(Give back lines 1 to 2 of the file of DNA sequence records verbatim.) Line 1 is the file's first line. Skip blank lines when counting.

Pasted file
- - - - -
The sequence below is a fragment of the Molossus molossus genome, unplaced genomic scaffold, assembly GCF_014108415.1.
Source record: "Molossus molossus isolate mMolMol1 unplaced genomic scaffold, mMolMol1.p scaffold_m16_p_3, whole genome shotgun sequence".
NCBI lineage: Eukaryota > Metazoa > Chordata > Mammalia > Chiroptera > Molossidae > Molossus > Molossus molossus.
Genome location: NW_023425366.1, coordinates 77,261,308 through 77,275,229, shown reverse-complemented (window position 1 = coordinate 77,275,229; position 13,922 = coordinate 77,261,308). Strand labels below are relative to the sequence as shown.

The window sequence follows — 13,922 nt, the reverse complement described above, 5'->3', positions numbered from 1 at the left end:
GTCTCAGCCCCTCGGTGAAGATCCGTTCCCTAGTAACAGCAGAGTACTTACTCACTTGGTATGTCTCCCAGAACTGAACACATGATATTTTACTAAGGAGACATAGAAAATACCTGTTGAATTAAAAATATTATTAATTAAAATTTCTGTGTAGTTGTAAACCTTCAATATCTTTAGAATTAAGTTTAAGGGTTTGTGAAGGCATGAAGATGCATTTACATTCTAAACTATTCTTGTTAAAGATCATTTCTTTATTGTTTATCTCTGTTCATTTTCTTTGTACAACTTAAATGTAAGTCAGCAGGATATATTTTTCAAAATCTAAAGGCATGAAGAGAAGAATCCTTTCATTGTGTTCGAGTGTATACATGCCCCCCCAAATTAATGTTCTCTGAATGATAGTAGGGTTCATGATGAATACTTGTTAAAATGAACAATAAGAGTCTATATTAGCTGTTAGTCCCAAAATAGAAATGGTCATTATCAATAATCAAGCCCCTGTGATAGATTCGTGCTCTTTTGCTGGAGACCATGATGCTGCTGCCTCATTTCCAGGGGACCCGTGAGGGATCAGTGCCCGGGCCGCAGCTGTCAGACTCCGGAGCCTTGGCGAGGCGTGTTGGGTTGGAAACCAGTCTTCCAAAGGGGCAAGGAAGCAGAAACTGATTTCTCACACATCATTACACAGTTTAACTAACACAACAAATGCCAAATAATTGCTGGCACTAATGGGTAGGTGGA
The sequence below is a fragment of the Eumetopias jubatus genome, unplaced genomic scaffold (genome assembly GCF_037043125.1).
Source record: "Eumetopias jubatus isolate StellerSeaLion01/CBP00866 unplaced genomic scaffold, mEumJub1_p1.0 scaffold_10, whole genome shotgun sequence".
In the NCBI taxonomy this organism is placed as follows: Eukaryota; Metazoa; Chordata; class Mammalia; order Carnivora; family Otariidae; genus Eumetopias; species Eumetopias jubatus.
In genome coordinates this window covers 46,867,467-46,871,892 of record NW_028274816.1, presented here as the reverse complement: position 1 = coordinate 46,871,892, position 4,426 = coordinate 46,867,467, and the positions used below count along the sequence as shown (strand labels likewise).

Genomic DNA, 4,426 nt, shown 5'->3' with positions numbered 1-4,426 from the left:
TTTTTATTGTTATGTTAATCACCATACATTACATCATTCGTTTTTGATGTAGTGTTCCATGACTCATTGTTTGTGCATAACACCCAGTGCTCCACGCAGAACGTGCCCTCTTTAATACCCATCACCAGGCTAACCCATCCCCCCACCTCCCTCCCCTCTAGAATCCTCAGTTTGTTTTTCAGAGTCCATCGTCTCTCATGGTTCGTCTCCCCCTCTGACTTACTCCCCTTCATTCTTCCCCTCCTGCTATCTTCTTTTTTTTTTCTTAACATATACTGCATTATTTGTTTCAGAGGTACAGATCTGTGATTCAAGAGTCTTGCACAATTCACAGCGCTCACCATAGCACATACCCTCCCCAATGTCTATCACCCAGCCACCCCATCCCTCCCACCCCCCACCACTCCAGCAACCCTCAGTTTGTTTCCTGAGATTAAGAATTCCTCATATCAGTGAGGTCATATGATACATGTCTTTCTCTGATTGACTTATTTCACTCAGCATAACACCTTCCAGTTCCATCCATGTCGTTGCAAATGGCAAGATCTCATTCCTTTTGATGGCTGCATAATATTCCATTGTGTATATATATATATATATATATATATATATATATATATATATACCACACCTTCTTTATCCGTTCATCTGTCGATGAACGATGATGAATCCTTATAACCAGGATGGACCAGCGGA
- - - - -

The sequence below is a fragment of the Molossus molossus genome, unplaced genomic scaffold, assembly GCF_014108415.1.
Source record: "Molossus molossus isolate mMolMol1 unplaced genomic scaffold, mMolMol1.p scaffold_m16_p_3, whole genome shotgun sequence".